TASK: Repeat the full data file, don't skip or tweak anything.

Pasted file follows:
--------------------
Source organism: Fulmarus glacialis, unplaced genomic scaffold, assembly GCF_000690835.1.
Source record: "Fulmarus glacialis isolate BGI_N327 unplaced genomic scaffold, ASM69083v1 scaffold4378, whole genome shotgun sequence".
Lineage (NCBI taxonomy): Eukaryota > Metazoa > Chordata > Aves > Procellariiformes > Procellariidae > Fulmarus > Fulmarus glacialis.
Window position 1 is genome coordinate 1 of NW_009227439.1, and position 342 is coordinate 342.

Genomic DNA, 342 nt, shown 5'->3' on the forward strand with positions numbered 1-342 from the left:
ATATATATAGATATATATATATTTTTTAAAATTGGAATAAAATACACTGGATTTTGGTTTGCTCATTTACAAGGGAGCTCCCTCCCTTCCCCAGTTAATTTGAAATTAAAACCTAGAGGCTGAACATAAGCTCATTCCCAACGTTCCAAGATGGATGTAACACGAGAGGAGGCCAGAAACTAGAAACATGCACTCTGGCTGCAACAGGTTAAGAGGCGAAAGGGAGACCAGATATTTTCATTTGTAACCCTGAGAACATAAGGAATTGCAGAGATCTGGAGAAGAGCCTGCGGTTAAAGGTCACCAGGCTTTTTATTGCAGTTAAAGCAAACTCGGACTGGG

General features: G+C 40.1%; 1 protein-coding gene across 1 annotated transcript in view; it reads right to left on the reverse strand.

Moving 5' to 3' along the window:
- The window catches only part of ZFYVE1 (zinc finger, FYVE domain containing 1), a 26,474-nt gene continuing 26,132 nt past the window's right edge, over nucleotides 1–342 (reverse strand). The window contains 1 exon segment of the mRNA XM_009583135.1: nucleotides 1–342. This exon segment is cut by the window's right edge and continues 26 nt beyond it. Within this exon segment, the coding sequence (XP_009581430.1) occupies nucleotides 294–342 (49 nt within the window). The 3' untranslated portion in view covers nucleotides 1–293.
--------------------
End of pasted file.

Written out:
Source organism: Fulmarus glacialis, unplaced genomic scaffold, assembly GCF_000690835.1.
Source record: "Fulmarus glacialis isolate BGI_N327 unplaced genomic scaffold, ASM69083v1 scaffold4378, whole genome shotgun sequence".
Lineage (NCBI taxonomy): Eukaryota > Metazoa > Chordata > Aves > Procellariiformes > Procellariidae > Fulmarus > Fulmarus glacialis.
Window position 1 is genome coordinate 1 of NW_009227439.1, and position 342 is coordinate 342.

Genomic DNA, 342 nt, shown 5'->3' on the forward strand with positions numbered 1-342 from the left:
ATATATATAGATATATATATATTTTTTAAAATTGGAATAAAATACACTGGATTTTGGTTTGCTCATTTACAAGGGAGCTCCCTCCCTTCCCCAGTTAATTTGAAATTAAAACCTAGAGGCTGAACATAAGCTCATTCCCAACGTTCCAAGATGGATGTAACACGAGAGGAGGCCAGAAACTAGAAACATGCACTCTGGCTGCAACAGGTTAAGAGGCGAAAGGGAGACCAGATATTTTCATTTGTAACCCTGAGAACATAAGGAATTGCAGAGATCTGGAGAAGAGCCTGCGGTTAAAGGTCACCAGGCTTTTTATTGCAGTTAAAGCAAACTCGGACTGGG

General features: G+C 40.1%; 1 protein-coding gene across 1 annotated transcript in view; it reads right to left on the reverse strand.

Moving 5' to 3' along the window:
- The window catches only part of ZFYVE1 (zinc finger, FYVE domain containing 1), a 26,474-nt gene continuing 26,132 nt past the window's right edge, over nucleotides 1–342 (reverse strand). The window contains 1 exon segment of the mRNA XM_009583135.1: nucleotides 1–342. This exon segment is cut by the window's right edge and continues 26 nt beyond it. Within this exon segment, the coding sequence (XP_009581430.1) occupies nucleotides 294–342 (49 nt within the window). The 3' untranslated portion in view covers nucleotides 1–293.